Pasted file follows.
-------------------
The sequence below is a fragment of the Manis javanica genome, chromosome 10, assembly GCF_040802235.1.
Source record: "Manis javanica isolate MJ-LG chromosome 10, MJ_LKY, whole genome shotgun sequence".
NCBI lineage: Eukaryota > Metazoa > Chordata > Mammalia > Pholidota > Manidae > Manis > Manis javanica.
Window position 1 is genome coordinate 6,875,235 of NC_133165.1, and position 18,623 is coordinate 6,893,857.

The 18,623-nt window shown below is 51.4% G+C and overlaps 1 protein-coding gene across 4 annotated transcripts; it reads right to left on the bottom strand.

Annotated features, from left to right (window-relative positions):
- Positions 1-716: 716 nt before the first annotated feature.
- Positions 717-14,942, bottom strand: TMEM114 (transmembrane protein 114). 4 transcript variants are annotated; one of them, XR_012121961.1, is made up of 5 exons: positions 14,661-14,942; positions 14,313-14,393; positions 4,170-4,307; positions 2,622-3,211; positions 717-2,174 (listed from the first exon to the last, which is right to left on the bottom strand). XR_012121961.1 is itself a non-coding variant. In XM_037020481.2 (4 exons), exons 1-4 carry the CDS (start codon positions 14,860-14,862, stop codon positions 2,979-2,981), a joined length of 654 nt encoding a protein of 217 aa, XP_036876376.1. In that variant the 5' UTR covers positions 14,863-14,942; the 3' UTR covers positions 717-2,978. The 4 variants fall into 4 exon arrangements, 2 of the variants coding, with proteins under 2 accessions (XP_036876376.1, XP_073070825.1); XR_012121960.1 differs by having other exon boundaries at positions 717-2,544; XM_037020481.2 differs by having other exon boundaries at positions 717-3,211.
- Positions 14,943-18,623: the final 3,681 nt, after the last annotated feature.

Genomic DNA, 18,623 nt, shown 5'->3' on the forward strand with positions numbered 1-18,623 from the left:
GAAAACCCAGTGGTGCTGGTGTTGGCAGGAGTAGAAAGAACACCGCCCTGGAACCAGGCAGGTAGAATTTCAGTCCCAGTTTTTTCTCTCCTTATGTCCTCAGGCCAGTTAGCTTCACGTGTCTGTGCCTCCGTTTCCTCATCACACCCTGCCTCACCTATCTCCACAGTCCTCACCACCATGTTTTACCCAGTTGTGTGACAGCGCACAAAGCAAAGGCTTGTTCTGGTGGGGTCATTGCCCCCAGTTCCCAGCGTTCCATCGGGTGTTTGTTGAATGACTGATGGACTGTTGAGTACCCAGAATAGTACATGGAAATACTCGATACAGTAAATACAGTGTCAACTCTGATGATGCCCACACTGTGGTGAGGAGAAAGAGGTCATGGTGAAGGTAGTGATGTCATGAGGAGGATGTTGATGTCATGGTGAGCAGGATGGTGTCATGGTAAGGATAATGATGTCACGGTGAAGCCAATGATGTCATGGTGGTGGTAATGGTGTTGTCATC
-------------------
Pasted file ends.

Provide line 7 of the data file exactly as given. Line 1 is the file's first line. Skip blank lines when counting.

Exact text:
- Positions 1-716: 716 nt before the first annotated feature.